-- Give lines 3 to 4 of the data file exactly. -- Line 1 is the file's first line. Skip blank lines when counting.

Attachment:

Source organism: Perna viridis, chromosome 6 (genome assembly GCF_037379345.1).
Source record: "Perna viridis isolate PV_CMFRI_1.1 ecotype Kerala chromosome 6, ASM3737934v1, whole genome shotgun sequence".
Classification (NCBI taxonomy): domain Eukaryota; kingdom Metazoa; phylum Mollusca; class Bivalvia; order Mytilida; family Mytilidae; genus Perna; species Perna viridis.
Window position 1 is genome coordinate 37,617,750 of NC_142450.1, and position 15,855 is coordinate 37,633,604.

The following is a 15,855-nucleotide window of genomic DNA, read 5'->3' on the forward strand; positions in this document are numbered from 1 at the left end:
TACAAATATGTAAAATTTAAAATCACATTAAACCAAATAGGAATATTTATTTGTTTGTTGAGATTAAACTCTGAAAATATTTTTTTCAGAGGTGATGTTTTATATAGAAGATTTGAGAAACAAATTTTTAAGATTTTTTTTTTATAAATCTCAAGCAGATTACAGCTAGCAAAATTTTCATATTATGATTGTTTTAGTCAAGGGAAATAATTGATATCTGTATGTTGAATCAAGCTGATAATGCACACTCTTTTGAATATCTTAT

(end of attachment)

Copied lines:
Classification (NCBI taxonomy): domain Eukaryota; kingdom Metazoa; phylum Mollusca; class Bivalvia; order Mytilida; family Mytilidae; genus Perna; species Perna viridis.
Window position 1 is genome coordinate 37,617,750 of NC_142450.1, and position 15,855 is coordinate 37,633,604.